Honigman Capitol Report


Legislature Works through the Night to Approve Budget

Michigan’s Democratic-led Legislature worked through the night to approve a budget deal of $82.5 billion early in the morning, last Thursday, June 27. The Fiscal Year 2025 budget is an increase from the 2024 budget, however it does appropriate less from the General Fund. The budget leaves over $600 million on the balance sheet, money that could be used later for the Strategic Outreach and Attraction Reserve (SOAR) proposal from House leadership and the Governor’s office. The Governor had hoped to spend on large economic development projects such as transformational housing and transportation projects with Detroit’s Renaissance Center. Linking the proposal to the budget proved too challenging with skeptics on both sides. However, the budget does include $500 million in corporate income tax for SOAR but does not require any further SOAR money beyond that. Because of this, many of the economic development expansions proposed by the Governor didn’t make it into the final budget.

Affordable Housing Projects

The final budget includes $100 million for affordable housing projects. Democratic legislators added the funding which will be allocated to general and specific housing initiatives. This includes $15 million for Ingham County support programs, $5 million for teacher housing in Traverse City and $5 million for mixed-income housing in Portage.

Local Governments

The Governor asked for a boost in state revenue sharing for local governments and the Legislature delivered. The final budget includes a $34.2 million increase to revenue sharing for cities, villages and townships along with $20.7 million for counties.

Special Projects

The final budget includes more than $334 million to fund specific projects in lawmaker districts. Highlights of the projects funded include $17 million total for Potter Park Zoo and the Detroit Zoo, $10 million for a sports complex in Frankenmuth and $3.2 million for land acquisition in Mackinac Island.

Vehicle Rebates and Landfill Cleanup Fees Rejected

The Legislature declined to fund Whitmer’s $20 million proposal to support local governments, colleges and airports in replacing existing vehicles with electric versions. Her plan to fund $25 million towards consumer incentives for buying new vehicles was also rejected. Governor Whitmer’s initial budget also proposed raising $80 million in new revenue by increasing taxes paid by landfill owners. The fees would have funded contaminated site cleanup, landfill mediation and preparing sites for economic development. The legislature ditched the proposed fee hike, a win for Republicans who argued that higher fees would lead to higher costs for Michigan residents and businesses.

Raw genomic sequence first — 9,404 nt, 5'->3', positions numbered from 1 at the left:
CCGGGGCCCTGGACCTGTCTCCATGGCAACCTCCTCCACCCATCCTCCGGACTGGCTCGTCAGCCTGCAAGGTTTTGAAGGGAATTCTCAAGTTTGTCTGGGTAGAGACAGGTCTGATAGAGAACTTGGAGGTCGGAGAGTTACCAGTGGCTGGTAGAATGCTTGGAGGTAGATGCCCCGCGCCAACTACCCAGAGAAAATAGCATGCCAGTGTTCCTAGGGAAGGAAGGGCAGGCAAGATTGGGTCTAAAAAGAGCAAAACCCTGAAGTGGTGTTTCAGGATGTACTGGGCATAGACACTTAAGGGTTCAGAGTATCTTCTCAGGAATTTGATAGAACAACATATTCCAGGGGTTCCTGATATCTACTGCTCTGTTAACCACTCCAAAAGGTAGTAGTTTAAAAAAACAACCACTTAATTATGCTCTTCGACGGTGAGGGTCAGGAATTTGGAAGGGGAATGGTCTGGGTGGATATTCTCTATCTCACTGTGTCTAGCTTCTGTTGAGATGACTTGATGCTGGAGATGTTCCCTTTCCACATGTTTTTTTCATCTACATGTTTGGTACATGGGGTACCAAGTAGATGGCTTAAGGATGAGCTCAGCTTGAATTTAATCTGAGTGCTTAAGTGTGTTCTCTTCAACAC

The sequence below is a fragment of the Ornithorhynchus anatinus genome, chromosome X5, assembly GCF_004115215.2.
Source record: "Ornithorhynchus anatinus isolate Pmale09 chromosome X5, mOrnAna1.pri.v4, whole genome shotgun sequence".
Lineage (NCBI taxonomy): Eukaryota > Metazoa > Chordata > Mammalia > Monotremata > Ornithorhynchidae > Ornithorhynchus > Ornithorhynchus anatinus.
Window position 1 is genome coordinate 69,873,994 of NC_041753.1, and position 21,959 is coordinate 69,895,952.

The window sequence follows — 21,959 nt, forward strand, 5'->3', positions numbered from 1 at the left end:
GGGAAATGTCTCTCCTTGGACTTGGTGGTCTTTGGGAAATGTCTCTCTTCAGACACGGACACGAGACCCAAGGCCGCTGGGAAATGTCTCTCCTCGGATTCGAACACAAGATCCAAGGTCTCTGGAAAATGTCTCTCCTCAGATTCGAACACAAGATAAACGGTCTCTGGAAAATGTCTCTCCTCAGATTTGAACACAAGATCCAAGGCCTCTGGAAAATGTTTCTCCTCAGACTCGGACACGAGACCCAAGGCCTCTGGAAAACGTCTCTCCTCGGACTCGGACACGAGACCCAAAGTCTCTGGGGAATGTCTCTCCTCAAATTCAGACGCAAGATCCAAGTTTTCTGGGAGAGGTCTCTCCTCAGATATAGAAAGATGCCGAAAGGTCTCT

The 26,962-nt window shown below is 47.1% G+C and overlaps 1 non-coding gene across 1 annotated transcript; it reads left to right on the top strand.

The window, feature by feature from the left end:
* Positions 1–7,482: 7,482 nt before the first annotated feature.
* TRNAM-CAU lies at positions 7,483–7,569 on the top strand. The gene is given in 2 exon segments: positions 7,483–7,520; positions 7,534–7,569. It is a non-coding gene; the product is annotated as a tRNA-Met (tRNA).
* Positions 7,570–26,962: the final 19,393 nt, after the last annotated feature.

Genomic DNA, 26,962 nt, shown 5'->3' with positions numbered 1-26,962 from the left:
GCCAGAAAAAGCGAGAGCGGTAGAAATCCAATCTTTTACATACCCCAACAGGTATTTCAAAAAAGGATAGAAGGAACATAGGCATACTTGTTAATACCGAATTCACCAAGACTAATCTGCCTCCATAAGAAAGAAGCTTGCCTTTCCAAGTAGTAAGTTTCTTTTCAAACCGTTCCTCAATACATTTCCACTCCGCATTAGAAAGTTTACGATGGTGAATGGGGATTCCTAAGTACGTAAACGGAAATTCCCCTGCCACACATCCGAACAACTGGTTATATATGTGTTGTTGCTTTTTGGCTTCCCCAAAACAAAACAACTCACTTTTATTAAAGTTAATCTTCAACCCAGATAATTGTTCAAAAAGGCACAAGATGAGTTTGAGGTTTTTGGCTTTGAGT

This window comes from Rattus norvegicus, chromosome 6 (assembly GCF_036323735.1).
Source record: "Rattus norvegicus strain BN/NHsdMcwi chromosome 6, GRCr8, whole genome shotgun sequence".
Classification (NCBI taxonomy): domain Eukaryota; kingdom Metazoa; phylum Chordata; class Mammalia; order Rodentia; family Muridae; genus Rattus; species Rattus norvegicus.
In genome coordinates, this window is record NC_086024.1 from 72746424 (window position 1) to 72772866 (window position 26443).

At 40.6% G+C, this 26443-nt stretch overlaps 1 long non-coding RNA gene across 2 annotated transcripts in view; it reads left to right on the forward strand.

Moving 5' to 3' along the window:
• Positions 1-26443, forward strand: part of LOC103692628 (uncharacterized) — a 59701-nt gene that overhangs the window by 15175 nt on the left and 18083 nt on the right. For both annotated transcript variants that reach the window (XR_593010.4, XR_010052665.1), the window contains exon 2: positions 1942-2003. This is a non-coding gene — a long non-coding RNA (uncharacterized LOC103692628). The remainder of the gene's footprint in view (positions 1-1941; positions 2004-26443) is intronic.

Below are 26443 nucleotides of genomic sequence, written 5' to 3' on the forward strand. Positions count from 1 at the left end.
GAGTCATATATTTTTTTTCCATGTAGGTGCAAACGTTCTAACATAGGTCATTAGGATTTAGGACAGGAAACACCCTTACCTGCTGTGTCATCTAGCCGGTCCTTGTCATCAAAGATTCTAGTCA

Flurry of Policy Legislation Pushed through by the Democratic Legislative Majority

While budget work went on through the night, the Democratic majority worked through a flurry of legislation after months of inaction, especially prior to the April special elections that restored democrats’ control of the House. Legislation that passed last Wednesday evening and in the early morning hours of the next morning included:

  • Expansion of the Freedom of Information Act to include the governor's office and the Legislature;
  • Moving the state health insurance marketplace to a state exchange instead of the federal exchange;
  • A package of bills designed to improve maternal health;
  • Prohibiting discrimination in housing based on income;
  • Extending the prevailing wage law to solar and wind energy projects;
  • Allowing home care workers to unionize


Looking Ahead

With the legislature adjourned for summer recess, the major political focus will shift to the fight for control of the House of Representatives. While we may soon see how judicial activity related to Michigan’s Senate districts may shake things up in that chamber, Senate elections will not be held until 2026. For now, all eyes fall on the House. Most recent polling shows tepid support in Michigan for both parties’ likely presidential nominees. Recent history suggests it is nearly impossible to predict what twists and turns the race may take at the top of the ticket over the coming months. We expect an expensive and hard fought campaign for the House. This seems particularly likely for two reasons: the current slim two-member House majority; and the present uncertainty over voter turnout. Legislative activity will slow to a near halt over the next month until after August primary elections.

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